A key to maximizing that disruption is enabling ransomware to spread and self-propagate more easily. Virlock is one example of a move in this direction. By adopting traditional parasitic virus techniques, not only does it encrypt victim files, it also changes its appearance (polymorphs) and then infects them with malicious code that quickly spreads the attack from one machine to many.
Why? Because it bypasses scanners and signature-based AV, raising the likelihood of infection at less sophisticated organizations.
These techniques have been so prevalent that even modestly experienced security teams are taking steps to keep their AV updated, filter out attachments, and limit mixing of public and private email accounts on organization assets. Criminals are also aware of these preventative measures and we're seeing sophisticated techniques for ransomware delivery that evade detection thanks to fileless approaches to infection.
We expect there to be an even greater push towards new types of fileless attacks in 2017, which by their nature are not easily identified by the traditional endpoint security tools that most companies (particularly the most vulnerable companies) are running.
Most security people will be predicting an increase in ransomware this year. But as we saw in 2016, an increased volume of attacks isn’t the only change we should expect. Criminals will continue to adjust their delivery, infection, and evasion tactics to make their attacks more successful and profitable. To ensure security keeps pace with their evolution, we all need to continue innovating to identify new protection opportunities across every stage of the ransomware attack cycle, and not just look to improve our reaction and recovery times.
The increasing threat posed by ransomware’s toxicity and communicability makes it clear that the area most in need of attention is prevention, specifically against the first steps of the infection. Traditional security thinking discounts the focus on outright prevention in favor of response — because no security can be 100% effective against all threats, response will always be needed. This philosophy has led many organization to over-invest in monitoring, incident management, and recovery while short-changing the actual target of most attacks — the user system or endpoint. This is one of the reasons we have seen ransomware thrive.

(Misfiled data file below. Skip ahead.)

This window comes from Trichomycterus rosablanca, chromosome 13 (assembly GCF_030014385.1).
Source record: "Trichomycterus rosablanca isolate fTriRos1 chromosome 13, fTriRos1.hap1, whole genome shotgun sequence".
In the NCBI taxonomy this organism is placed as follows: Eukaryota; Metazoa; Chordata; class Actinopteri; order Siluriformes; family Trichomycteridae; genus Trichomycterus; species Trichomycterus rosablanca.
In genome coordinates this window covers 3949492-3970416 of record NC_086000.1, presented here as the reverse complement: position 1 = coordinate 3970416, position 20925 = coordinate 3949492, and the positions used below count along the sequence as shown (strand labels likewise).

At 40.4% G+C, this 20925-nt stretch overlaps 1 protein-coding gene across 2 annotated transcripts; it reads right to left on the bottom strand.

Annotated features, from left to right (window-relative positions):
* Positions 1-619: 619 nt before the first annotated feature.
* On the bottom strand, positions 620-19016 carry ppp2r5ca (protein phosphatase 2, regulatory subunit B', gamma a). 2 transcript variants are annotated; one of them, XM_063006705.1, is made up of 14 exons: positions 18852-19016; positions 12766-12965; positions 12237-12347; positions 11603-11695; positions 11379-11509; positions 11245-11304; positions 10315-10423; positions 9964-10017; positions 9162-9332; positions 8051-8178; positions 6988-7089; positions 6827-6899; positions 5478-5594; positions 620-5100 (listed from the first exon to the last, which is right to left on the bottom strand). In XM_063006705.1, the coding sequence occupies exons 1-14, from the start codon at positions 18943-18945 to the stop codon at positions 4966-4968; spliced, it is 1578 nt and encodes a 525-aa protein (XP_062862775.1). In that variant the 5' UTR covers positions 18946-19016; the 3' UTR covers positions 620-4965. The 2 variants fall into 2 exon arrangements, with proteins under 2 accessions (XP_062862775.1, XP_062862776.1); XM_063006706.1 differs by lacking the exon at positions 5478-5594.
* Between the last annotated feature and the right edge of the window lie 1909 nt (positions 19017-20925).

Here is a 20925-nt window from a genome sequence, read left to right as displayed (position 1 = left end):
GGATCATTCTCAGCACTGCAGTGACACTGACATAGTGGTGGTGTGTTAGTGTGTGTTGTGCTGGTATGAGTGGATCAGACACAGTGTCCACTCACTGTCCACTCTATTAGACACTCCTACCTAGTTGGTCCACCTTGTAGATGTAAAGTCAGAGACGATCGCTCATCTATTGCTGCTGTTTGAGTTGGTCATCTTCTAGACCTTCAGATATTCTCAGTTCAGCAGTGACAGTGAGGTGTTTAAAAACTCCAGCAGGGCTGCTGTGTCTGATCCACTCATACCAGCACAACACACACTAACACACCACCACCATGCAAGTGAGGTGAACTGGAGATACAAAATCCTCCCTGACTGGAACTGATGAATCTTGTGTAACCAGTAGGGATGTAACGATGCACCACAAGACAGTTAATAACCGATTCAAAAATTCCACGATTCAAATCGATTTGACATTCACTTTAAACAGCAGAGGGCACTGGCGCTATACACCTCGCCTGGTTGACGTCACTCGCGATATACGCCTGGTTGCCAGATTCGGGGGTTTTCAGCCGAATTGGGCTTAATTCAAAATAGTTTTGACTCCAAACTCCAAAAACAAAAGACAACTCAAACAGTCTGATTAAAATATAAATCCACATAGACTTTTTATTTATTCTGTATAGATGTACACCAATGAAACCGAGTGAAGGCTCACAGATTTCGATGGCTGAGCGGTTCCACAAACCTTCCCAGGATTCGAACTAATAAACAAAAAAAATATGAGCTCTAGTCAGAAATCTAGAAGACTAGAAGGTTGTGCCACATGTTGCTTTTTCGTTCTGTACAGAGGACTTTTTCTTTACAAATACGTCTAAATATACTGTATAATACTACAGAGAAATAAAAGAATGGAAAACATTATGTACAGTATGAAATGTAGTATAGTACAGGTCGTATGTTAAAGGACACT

At Barkly, we’ve invested the last several years in creating a new form of protection that recognizes the malicious behaviors of ransomware and other malware families, stopping them before they can actually get control of the system, steal or encrypt data, set up a controller and spread. This approach does more than close the gaps that traditional endpoint solutions leave, it also presents the users with information on the threats they are inviting in, teaching them about their mistakes in the moment they occur. It informs the administrators so they can help to reinforce those lessons, look for trends, and better understand their security, overall.
Ransomware is going to continue to evolve and advance. To counter those advancements we need to continue to develop our own innovations. That means applying the same amount of creativity, ingenuity, and research into this challenge as the criminals do.
Looking for ransomware protection for your company in 2017? Learn more about Barkly.
Jack is a 25-year-veteran in the security industry. Prior to co-founding Barkly he was the founder and CEO of two successful security companies: Qiave Technologies, acquired by Watchguard Technologies in 2000, and Ounce Labs, acquired by IBM in 2009.